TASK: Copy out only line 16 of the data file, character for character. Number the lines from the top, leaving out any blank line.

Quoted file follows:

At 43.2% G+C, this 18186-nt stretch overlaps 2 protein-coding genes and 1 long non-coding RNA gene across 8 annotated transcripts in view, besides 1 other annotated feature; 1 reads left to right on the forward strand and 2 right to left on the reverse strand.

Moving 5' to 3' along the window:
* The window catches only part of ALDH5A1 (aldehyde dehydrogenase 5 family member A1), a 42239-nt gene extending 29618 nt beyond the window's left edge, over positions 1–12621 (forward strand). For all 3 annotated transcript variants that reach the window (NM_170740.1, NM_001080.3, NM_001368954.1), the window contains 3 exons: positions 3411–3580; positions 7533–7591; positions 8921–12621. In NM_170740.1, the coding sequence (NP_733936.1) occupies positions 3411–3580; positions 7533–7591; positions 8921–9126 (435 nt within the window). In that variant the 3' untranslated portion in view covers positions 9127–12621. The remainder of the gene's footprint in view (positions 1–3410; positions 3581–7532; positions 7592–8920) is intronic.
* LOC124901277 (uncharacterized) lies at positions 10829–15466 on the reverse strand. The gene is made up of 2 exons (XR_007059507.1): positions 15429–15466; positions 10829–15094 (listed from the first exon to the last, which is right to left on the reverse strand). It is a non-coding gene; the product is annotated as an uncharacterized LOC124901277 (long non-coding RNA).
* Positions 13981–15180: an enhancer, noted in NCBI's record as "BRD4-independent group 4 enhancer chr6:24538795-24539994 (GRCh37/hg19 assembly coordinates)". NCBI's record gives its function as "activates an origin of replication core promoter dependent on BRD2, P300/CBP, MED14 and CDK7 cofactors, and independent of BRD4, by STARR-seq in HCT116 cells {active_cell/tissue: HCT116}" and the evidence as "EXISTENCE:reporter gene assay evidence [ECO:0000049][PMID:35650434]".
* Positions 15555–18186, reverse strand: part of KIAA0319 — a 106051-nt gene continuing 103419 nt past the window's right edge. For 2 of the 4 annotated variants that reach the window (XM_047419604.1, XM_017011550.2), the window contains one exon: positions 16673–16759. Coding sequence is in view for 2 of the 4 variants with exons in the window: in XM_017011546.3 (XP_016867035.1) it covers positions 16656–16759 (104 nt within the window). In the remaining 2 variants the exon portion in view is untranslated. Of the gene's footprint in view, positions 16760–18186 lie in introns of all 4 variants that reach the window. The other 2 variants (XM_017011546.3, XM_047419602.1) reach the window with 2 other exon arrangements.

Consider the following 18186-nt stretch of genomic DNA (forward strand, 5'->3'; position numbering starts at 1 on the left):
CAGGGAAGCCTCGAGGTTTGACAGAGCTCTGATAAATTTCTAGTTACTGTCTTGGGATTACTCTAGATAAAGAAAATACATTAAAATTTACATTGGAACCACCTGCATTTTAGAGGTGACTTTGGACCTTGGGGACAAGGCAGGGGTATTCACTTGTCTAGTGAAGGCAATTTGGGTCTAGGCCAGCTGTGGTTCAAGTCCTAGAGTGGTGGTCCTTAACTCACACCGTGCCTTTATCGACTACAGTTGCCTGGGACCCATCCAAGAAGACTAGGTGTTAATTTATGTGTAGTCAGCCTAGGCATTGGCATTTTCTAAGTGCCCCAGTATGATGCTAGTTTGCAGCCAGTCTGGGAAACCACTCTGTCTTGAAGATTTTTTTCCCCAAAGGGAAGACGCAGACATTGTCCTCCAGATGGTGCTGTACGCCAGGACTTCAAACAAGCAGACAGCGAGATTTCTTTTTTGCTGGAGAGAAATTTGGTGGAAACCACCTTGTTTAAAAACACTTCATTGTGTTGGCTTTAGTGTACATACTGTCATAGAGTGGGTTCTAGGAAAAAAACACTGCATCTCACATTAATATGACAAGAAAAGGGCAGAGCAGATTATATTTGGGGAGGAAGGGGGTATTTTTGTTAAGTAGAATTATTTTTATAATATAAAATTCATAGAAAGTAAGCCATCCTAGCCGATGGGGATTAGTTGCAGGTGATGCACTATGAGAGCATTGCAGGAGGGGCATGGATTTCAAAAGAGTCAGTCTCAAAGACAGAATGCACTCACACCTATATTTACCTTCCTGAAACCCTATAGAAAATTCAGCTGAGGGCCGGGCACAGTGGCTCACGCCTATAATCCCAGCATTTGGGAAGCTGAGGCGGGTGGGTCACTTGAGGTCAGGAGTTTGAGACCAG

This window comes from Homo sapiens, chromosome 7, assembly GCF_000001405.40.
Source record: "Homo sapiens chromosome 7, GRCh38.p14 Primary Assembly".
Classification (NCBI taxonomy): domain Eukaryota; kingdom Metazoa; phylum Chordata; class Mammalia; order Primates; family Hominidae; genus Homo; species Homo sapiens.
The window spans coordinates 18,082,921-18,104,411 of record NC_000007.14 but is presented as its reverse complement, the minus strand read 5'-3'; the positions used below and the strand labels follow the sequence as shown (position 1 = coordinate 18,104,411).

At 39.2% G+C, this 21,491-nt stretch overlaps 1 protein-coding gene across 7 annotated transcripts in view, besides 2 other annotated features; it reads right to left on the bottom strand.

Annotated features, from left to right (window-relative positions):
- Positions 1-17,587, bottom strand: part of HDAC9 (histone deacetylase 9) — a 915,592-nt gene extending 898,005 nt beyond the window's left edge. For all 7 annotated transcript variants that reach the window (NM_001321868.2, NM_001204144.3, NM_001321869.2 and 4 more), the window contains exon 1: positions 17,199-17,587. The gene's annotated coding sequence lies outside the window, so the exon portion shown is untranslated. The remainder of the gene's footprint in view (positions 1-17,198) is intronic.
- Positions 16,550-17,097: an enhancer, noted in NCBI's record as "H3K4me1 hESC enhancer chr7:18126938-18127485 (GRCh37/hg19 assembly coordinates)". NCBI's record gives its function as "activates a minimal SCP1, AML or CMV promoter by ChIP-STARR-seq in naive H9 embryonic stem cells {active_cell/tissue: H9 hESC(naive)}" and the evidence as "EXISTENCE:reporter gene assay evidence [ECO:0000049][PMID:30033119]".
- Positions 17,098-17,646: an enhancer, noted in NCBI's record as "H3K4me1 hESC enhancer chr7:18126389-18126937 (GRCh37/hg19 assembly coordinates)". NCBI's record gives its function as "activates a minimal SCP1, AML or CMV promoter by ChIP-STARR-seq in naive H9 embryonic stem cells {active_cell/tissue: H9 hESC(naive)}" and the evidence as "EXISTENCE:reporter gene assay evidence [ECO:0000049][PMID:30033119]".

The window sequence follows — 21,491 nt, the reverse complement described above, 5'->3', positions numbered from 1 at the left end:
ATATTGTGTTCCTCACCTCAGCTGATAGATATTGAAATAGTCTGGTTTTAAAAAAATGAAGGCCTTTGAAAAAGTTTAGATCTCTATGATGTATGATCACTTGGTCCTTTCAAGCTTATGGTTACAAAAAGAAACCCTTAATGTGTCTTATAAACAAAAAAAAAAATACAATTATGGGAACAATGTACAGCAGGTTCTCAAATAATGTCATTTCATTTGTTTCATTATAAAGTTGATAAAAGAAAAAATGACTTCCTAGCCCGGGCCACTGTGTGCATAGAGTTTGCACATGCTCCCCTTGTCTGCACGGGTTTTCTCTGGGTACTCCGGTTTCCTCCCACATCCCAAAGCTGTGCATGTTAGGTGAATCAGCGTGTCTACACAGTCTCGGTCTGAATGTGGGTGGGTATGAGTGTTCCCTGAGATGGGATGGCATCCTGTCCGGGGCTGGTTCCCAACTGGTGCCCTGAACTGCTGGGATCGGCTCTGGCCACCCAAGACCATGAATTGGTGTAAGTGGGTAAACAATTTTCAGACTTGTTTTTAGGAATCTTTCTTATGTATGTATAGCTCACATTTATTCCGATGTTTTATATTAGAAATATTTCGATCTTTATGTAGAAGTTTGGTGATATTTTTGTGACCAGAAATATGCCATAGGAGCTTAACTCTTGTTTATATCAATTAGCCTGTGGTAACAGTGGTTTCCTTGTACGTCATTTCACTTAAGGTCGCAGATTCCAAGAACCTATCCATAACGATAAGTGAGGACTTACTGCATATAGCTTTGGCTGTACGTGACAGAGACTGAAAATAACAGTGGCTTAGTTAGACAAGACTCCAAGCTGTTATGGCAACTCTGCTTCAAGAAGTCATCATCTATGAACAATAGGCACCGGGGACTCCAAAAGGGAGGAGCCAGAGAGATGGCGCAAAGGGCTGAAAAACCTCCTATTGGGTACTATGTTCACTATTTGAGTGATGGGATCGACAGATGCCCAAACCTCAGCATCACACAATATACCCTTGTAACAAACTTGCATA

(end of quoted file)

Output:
- Positions 16,550-17,097: an enhancer, noted in NCBI's record as "H3K4me1 hESC enhancer chr7:18126938-18127485 (GRCh37/hg19 assembly coordinates)". NCBI's record gives its function as "activates a minimal SCP1, AML or CMV promoter by ChIP-STARR-seq in naive H9 embryonic stem cells {active_cell/tissue: H9 hESC(naive)}" and the evidence as "EXISTENCE:reporter gene assay evidence [ECO:0000049][PMID:30033119]".